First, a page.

ISSN: 2690-0807
Archive of Gerontology and Geriatrics Research
Systematic review       Open Access      Peer-Reviewed

Metaverse technologies in managing frailty among older individuals: A systematic review

Eiko Takano1*, Kota Nishiyori2, Hisataka Maruyama3, Toshio Fukuda4, Izumi Kondo1 and Yutaka Ishibashi5

1Assistive Robotics Center, National Center for Geriatrics and Gerontology, Japan
2Ishibashi Laboratory, Graduate School of Engineering, Nagoya Institute of Technology, Japan
3Department of Micro-Nano Mechanical Science and Engineering, Nagoya University, Japan
4Institutes of Innovation for Future Society, Nagoya University, Japan
5Faculty of Business Administration, Aichi Sangyo University, Japan
*Corresponding author: Dr. Eiko Takano, PhD, Assistive Robotics Center, National Center for Geriatrics and Gerontology, 7-430 Morioka-cho, Obu, Aichi 474-8511, Japan, E-mail:
Received: 19 April, 2024 | Accepted: 09 May, 2024 | Published: 10 May, 2024
Keywords: Metaverse; Virtual reality; Augmented reality; Frailty; Older adults; Systematic review

Cite this as

Takano E, Nishiyori K, Maruyama H, Fukuda T, Kondo I, et al. (2024) Metaverse technologies in managing frailty among older individuals: A systematic review. Arch Gerontol Geriatr Res 9(1): 001-005. DOI: 10.17352/aggr.000036

Copyright License

© 2024 Takano E, et al. This is an open-access article distributed under the terms of the Creative Commons Attribution License, which permits unrestricted use, distribution, and reproduction in any medium, provided the original author and source are credited.

Introduction: Frailty, characterized by declines in physical, psychological, and social functions, presents challenges to aging populations. While multicomponent exercise programs have shown efficacy, accessibility can be limited. Virtual Reality (VR) technologies, including Metaverse integration, show promise for frailty management. Studies have demonstrated positive impacts from VR on physical function in older adults, but research on Metaverse technologies specifically for frailty remains limited.

Aim: This systematic review aimed to explore the utilization of Metaverse technology in frailty management among older individuals.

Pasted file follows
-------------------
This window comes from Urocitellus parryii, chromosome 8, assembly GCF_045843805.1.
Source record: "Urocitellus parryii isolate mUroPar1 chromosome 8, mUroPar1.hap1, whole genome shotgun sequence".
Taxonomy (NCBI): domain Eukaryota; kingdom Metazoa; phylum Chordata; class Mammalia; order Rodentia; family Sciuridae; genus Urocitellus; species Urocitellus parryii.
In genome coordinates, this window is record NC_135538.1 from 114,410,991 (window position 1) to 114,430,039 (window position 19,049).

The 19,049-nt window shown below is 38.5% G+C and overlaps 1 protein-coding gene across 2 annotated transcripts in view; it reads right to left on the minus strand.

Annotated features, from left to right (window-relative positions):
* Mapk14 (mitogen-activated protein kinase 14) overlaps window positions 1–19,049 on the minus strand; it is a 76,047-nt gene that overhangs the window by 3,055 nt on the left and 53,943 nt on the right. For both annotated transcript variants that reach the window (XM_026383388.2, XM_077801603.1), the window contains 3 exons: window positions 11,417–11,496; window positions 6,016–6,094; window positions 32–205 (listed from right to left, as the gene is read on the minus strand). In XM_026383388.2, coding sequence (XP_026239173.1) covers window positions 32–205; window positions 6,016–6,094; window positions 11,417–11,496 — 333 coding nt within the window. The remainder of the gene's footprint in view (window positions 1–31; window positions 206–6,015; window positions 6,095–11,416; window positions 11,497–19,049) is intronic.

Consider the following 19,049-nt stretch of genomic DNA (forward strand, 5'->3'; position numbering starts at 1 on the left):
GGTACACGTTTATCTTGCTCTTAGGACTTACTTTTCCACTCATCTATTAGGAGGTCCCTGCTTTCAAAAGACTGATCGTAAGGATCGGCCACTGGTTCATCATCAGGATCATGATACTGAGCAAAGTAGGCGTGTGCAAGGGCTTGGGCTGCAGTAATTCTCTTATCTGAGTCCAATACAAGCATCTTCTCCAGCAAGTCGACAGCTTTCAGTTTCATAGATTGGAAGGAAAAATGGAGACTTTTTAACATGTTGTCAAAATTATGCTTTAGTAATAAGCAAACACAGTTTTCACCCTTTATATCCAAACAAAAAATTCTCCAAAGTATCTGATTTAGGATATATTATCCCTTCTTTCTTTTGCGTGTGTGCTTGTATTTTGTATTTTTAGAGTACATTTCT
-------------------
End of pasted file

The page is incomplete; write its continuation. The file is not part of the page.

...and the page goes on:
Methods: The systematic review adhered to PRISMA guidelines, searching databases for studies from January 2013 to December 2023. Inclusion criteria focused on Metaverse use for frailty in individuals ≥ 65 years old. Two researchers screened articles, leading to the evaluation of full-text papers.

Results: Despite screening 35 articles, none were suitable for data extraction, indicating a gap in the literature regarding the application of Metaverse technologies to frailty management.

Conclusion: While Metaverse technologies hold promise for personalized frailty interventions, research in this area is limited. Future studies should focus on evaluating the effectiveness of Metaverse interventions and promoting collaboration between healthcare providers and technology developers to advance frailty management in older individuals.


• Frailty, a decline in physical, psychological, and social functioning with age, poses challenges for older individuals.
• VR exercise programs show promise in managing frailty, but accessibility can be limited by various factors.
• The Metaverse, integrating VR and AR technologies, offers immersive experiences with the potential for frailty management.
• Despite potential benefits, current literature lacks studies on Metaverse technologies specifically for frailty management.
• Future research should explore the effectiveness of Metaverse interventions in improving outcomes for older individuals with frailty.


AI: Artificial Intelligence; BEAR: Balance Exercise Assist Robot; IoT: Internet of Things; PRISMA: Preferred Reporting Items for Systematic Review and Meta-Analyses; QOL: Quality of Life; VR: Virtual Reality


Frailty refers to a state of decline in physical, psychological, and social functioning associated with aging. This condition is primarily seen in older individuals and is characterized by reductions in muscle mass and strength, decreased endurance, low activity levels, fatigue, and weight loss [1]. Frailty represents more than simply getting older, instead implying a deterioration in the health status of the individual, an increased risk of diseases, potential loss of independence, and a decline in Quality of Life (QOL) [2-5]. Physical frailty relates to declines in bodily functions [1], while psychosocial frailty is linked to psychological and social aspects such as social isolation, loneliness, and depression [6]. Managing frailty requires suitable interventions, including regular physical activity, strengthening social support networks, adequate nutrition, and medical care, as needed [7]. In particular, multicomponent exercise programs, including various exercises and adherence strategies, have been effective in managing frailty [8,9]. However, accessibility to such programs can be limited by factors like supervision requirements, geographic distance, availability, and costs. Alternative programs and behavior change strategies are therefore needed for sustainable frailty management in older people.